Suppose you want to pick one industry or segment – some ISVs only go after Salesforce partners, like ISVs and SIs. If that's a market, double down and go on that market. Once you've shown success in that market, you can expand to another industry or segment within the Salesforce customer base.
As an ISV, if you are industry-specific or want to go after a specific industry, start with healthcare, financial services, or high tech, and show your success in that industry. You can then expand beyond that. You're going to have a hard time today as an ISV trying to 'boil the ocean' as far as having an app and trying to go after everybody. You'll have a hard time succeeding by not focusing.
New AppExchange listings are growing 10% year over year right now. The market has been soft for the last couple of years. It looks like it's starting out soft in 2024. I think the growth of AppExchange is going to be consistent with the overall market. So, it will grow – maybe not substantially – but there are still many vendors in the marketplace. The number of products that Salesforce is innovating and producing – organically or from acquisition – is growing yearly.
I'll give some examples. Salesforce is coming out with a new Life Sciences Cloud. Salesforce just acquired Slack. It's been a few years, but they're still innovating with Slack. If you're an ISV and want to build on top of the new Life Sciences Cloud, there are many opportunities to expand the portfolio of Salesforce's products.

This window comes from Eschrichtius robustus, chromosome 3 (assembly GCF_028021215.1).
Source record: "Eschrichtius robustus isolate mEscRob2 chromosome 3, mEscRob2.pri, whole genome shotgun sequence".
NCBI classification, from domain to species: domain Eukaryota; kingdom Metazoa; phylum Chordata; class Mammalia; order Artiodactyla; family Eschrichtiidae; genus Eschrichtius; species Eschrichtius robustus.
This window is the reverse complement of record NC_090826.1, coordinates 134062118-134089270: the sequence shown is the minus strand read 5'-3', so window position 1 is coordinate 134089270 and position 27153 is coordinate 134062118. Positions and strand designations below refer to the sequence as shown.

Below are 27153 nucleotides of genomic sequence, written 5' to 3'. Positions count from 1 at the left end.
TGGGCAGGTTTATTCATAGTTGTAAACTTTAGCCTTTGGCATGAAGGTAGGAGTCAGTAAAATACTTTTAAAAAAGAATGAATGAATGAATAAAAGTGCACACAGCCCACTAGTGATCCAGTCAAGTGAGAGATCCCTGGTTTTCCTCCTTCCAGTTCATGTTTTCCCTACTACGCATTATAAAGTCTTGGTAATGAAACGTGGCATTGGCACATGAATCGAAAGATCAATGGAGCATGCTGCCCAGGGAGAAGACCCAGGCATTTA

Again, you just need to understand where Salesforce is going. The last thing you want to do is build a competitive product on top of Salesforce or find a slice of the market (or niche in that market) that you don't think Salesforce is going to focus on. Even if Salesforce has a competitive product, think about where you can augment that product and support Salesforce's success.
Another example is Veeva, a multi-billion dollar company that started with CRM for life sciences and pharmaceuticals built on the Salesforce platform. Some in the ecosystem are unaware that Gainsight, a customer success platform, started off building native on the Salesforce platform for the first almost decade of its existence.
They then said, "Well, we don't want to build native anymore. We want to build our product outside of native but integrate very closely with the platform by directional integration, Lightning Web Components embedded into the product, etc." They wanted the core on AWS as an example. Gainsight made that transition, but the ecosystem is really what started their success. Veeva did the same thing.
Those are some of the companies I find unique regarding how fast and how much they've grown over the last decade. There are also smaller stories of companies – like my companies – that did not raise venture capital funding.
The ecosystem enables entrepreneurs to get started quickly with a platform that's there for them and allows them to build on top of that platform. You can expand pretty quickly with the right product and positioning. There are a lot of opportunities out there for you to grow quickly.